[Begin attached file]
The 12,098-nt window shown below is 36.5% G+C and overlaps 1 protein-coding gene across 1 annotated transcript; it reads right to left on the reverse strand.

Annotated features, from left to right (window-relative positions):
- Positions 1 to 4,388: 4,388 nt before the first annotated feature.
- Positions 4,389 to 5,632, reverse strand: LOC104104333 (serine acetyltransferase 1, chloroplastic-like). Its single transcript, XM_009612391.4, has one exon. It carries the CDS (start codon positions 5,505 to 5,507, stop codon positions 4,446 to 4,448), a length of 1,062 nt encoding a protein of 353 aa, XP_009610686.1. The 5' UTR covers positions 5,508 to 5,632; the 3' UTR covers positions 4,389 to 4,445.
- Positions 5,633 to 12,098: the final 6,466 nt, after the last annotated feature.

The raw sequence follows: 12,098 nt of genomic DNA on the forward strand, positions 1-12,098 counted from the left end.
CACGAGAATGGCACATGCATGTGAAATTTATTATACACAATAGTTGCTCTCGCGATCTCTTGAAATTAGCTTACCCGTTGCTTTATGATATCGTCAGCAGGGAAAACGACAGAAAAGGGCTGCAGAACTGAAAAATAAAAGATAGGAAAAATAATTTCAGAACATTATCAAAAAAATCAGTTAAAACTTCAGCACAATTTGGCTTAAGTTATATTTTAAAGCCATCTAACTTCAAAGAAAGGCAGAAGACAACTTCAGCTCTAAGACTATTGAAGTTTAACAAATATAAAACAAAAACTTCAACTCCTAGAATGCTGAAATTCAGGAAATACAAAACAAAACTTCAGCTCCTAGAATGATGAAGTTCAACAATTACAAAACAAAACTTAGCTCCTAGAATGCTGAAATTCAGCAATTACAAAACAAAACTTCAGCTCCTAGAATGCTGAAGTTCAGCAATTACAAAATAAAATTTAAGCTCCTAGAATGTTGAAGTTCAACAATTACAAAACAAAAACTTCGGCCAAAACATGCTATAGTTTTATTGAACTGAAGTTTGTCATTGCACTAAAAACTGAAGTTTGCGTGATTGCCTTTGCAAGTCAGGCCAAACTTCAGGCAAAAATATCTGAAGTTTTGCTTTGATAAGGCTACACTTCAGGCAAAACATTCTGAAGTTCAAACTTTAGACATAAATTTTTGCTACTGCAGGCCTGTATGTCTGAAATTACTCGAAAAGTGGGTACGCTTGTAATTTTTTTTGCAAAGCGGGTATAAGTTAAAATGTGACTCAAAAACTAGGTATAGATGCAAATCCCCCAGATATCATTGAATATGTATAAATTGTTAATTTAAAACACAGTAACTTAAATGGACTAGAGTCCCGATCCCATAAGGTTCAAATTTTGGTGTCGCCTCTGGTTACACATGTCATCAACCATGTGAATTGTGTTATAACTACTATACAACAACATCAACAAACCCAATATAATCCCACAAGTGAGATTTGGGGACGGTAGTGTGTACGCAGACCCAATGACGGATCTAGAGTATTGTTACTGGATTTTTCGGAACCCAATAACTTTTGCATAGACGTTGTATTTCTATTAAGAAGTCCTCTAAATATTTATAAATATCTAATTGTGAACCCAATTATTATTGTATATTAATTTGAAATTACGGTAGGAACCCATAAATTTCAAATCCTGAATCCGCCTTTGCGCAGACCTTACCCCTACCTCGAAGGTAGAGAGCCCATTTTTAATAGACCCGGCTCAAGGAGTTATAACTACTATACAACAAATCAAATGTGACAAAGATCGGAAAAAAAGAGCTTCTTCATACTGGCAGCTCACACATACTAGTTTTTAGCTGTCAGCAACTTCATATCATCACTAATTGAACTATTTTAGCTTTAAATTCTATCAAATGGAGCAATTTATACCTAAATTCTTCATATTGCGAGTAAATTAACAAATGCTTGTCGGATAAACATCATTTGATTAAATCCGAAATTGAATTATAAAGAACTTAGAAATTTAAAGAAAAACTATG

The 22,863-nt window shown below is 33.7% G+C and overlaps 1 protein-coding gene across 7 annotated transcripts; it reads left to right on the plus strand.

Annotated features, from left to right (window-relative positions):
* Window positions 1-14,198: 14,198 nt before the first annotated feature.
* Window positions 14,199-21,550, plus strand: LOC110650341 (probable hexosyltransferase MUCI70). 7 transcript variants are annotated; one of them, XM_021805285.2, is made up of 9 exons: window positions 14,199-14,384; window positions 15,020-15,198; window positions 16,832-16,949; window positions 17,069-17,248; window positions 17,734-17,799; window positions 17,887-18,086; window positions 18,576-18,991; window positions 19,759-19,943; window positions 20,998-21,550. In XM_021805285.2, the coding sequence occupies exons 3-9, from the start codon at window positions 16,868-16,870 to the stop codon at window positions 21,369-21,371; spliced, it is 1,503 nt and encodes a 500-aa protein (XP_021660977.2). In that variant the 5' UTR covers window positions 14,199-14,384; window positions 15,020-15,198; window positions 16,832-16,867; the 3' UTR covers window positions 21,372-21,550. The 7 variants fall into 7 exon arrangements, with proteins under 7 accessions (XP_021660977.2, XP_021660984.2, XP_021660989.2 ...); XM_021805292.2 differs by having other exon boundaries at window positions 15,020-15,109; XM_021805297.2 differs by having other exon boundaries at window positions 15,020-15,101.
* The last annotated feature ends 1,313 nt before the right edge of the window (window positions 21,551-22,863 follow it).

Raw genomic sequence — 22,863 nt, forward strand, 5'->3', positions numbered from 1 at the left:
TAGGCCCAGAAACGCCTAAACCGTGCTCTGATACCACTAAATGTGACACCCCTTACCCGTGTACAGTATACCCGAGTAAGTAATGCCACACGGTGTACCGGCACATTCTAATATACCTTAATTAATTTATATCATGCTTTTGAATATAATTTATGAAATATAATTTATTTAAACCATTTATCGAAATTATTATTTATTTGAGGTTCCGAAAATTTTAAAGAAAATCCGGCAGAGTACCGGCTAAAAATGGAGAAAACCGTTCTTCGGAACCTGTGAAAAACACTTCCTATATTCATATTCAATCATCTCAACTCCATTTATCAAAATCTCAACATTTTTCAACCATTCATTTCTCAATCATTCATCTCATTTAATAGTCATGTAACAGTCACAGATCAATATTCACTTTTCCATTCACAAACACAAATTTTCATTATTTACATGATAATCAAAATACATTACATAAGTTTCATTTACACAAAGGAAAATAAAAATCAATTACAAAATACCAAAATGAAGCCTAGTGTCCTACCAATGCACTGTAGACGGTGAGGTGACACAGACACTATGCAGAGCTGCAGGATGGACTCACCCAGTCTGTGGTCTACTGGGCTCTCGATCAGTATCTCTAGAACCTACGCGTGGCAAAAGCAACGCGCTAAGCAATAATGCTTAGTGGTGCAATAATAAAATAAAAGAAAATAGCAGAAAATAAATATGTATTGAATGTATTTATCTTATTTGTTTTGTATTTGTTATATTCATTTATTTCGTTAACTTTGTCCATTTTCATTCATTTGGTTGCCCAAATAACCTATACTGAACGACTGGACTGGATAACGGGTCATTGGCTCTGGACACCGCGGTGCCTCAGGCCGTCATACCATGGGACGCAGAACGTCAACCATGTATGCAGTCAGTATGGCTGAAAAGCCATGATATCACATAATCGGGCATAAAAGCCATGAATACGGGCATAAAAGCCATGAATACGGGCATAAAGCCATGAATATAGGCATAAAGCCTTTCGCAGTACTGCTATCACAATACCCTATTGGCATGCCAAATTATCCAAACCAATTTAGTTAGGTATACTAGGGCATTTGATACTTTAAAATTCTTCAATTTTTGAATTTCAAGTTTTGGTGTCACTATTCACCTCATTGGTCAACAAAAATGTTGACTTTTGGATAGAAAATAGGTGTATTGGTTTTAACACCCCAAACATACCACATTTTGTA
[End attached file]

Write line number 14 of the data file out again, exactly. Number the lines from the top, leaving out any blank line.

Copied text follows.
TAGGCCCAGAAACGCCTAAACCGTGCTCTGATACCACTAAATGTGACACCCCTTACCCGTGTACAGTATACCCGAGTAAGTAATGCCACACGGTGTACCGGCACATTCTAATATACCTTAATTAATTTATATCATGCTTTTGAATATAATTTATGAAATATAATTTATTTAAACCATTTATCGAAATTATTATTTATTTGAGGTTCCGAAAATTTTAAAGAAAATCCGGCAGAGTACCGGCTAAAAATGGAGAAAACCGTTCTTCGGAACCTGTGAAAAACACTTCCTATATTCATATTCAATCATCTCAACTCCATTTATCAAAATCTCAACATTTTTCAACCATTCATTTCTCAATCATTCATCTCATTTAATAGTCATGTAACAGTCACAGATCAATATTCACTTTTCCATTCACAAACACAAATTTTCATTATTTACATGATAATCAAAATACATTACATAAGTTTCATTTACACAAAGGAAAATAAAAATCAATTACAAAATACCAAAATGAAGCCTAGTGTCCTACCAATGCACTGTAGACGGTGAGGTGACACAGACACTATGCAGAGCTGCAGGATGGACTCACCCAGTCTGTGGTCTACTGGGCTCTCGATCAGTATCTCTAGAACCTACGCGTGGCAAAAGCAACGCGCTAAGCAATAATGCTTAGTGGTGCAATAATAAAATAAAAGAAAATAGCAGAAAATAAATATGTATTGAATGTATTTATCTTATTTGTTTTGTATTTGTTATATTCATTTATTTCGTTAACTTTGTCCATTTTCATTCATTTGGTTGCCCAAATAACCTATACTGAACGACTGGACTGGATAACGGGTCATTGGCTCTGGACACCGCGGTGCCTCAGGCCGTCATACCATGGGACGCAGAACGTCAACCATGTATGCAGTCAGTATGGCTGAAAAGCCATGATATCACATAATCGGGCATAAAAGCCATGAATACGGGCATAAAAGCCATGAATACGGGCATAAAGCCATGAATATAGGCATAAAGCCTTTCGCAGTACTGCTATCACAATACCCTATTGGCATGCCAAATTATCCAAACCAATTTAGTTAGGTATACTAGGGCATTTGATACTTTAAAATTCTTCAATTTTTGAATTTCAAGTTTTGGTGTCACTATTCACCTCATTGGTCAACAAAAATGTTGACTTTTGGATAGAAAATAGGTGTATTGGTTTTAACACCCCAAACATACCACATTTTGTA